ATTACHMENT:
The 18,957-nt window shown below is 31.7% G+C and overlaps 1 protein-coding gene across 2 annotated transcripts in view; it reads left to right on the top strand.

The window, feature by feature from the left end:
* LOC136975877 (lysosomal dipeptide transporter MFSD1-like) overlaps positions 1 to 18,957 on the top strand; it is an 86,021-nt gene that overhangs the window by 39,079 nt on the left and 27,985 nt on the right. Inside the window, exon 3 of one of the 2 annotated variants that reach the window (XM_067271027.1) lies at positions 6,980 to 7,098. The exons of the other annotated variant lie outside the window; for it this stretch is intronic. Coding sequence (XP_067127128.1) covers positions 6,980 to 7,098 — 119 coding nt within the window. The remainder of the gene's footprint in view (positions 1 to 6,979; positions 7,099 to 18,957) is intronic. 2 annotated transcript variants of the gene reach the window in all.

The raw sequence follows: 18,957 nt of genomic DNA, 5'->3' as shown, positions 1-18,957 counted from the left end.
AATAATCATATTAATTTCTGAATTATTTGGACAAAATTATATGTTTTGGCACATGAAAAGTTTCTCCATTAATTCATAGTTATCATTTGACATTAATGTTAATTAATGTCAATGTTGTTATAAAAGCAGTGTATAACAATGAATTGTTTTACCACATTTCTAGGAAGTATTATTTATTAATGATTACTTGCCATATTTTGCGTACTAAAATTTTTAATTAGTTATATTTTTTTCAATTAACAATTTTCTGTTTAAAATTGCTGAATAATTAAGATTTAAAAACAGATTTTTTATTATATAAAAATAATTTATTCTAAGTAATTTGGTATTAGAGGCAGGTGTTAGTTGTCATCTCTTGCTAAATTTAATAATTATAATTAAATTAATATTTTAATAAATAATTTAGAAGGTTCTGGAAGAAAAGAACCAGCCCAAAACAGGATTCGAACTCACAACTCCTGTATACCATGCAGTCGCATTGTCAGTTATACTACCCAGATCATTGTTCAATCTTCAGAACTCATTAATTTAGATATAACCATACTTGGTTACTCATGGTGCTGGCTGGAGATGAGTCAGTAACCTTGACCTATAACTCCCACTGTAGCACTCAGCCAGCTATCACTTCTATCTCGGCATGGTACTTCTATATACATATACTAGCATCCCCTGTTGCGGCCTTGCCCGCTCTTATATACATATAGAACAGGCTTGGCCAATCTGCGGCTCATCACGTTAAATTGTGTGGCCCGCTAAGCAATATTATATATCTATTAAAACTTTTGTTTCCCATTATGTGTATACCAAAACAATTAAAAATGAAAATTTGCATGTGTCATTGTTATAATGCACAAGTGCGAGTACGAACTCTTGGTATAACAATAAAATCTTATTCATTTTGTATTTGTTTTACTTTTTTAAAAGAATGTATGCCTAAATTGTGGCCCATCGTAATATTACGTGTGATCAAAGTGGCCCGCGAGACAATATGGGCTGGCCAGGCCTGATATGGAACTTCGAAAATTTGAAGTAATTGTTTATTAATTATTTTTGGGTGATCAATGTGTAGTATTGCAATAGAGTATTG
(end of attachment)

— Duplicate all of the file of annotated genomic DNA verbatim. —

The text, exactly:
The 18,957-nt window shown below is 31.7% G+C and overlaps 1 protein-coding gene across 2 annotated transcripts in view; it reads left to right on the top strand.

The window, feature by feature from the left end:
* LOC136975877 (lysosomal dipeptide transporter MFSD1-like) overlaps positions 1 to 18,957 on the top strand; it is an 86,021-nt gene that overhangs the window by 39,079 nt on the left and 27,985 nt on the right. Inside the window, exon 3 of one of the 2 annotated variants that reach the window (XM_067271027.1) lies at positions 6,980 to 7,098. The exons of the other annotated variant lie outside the window; for it this stretch is intronic. Coding sequence (XP_067127128.1) covers positions 6,980 to 7,098 — 119 coding nt within the window. The remainder of the gene's footprint in view (positions 1 to 6,979; positions 7,099 to 18,957) is intronic. 2 annotated transcript variants of the gene reach the window in all.

The raw sequence follows: 18,957 nt of genomic DNA, 5'->3' as shown, positions 1-18,957 counted from the left end.
AATAATCATATTAATTTCTGAATTATTTGGACAAAATTATATGTTTTGGCACATGAAAAGTTTCTCCATTAATTCATAGTTATCATTTGACATTAATGTTAATTAATGTCAATGTTGTTATAAAAGCAGTGTATAACAATGAATTGTTTTACCACATTTCTAGGAAGTATTATTTATTAATGATTACTTGCCATATTTTGCGTACTAAAATTTTTAATTAGTTATATTTTTTTCAATTAACAATTTTCTGTTTAAAATTGCTGAATAATTAAGATTTAAAAACAGATTTTTTATTATATAAAAATAATTTATTCTAAGTAATTTGGTATTAGAGGCAGGTGTTAGTTGTCATCTCTTGCTAAATTTAATAATTATAATTAAATTAATATTTTAATAAATAATTTAGAAGGTTCTGGAAGAAAAGAACCAGCCCAAAACAGGATTCGAACTCACAACTCCTGTATACCATGCAGTCGCATTGTCAGTTATACTACCCAGATCATTGTTCAATCTTCAGAACTCATTAATTTAGATATAACCATACTTGGTTACTCATGGTGCTGGCTGGAGATGAGTCAGTAACCTTGACCTATAACTCCCACTGTAGCACTCAGCCAGCTATCACTTCTATCTCGGCATGGTACTTCTATATACATATACTAGCATCCCCTGTTGCGGCCTTGCCCGCTCTTATATACATATAGAACAGGCTTGGCCAATCTGCGGCTCATCACGTTAAATTGTGTGGCCCGCTAAGCAATATTATATATCTATTAAAACTTTTGTTTCCCATTATGTGTATACCAAAACAATTAAAAATGAAAATTTGCATGTGTCATTGTTATAATGCACAAGTGCGAGTACGAACTCTTGGTATAACAATAAAATCTTATTCATTTTGTATTTGTTTTACTTTTTTAAAAGAATGTATGCCTAAATTGTGGCCCATCGTAATATTACGTGTGATCAAAGTGGCCCGCGAGACAATATGGGCTGGCCAGGCCTGATATGGAACTTCGAAAATTTGAAGTAATTGTTTATTAATTATTTTTGGGTGATCAATGTGTAGTATTGCAATAGAGTATTG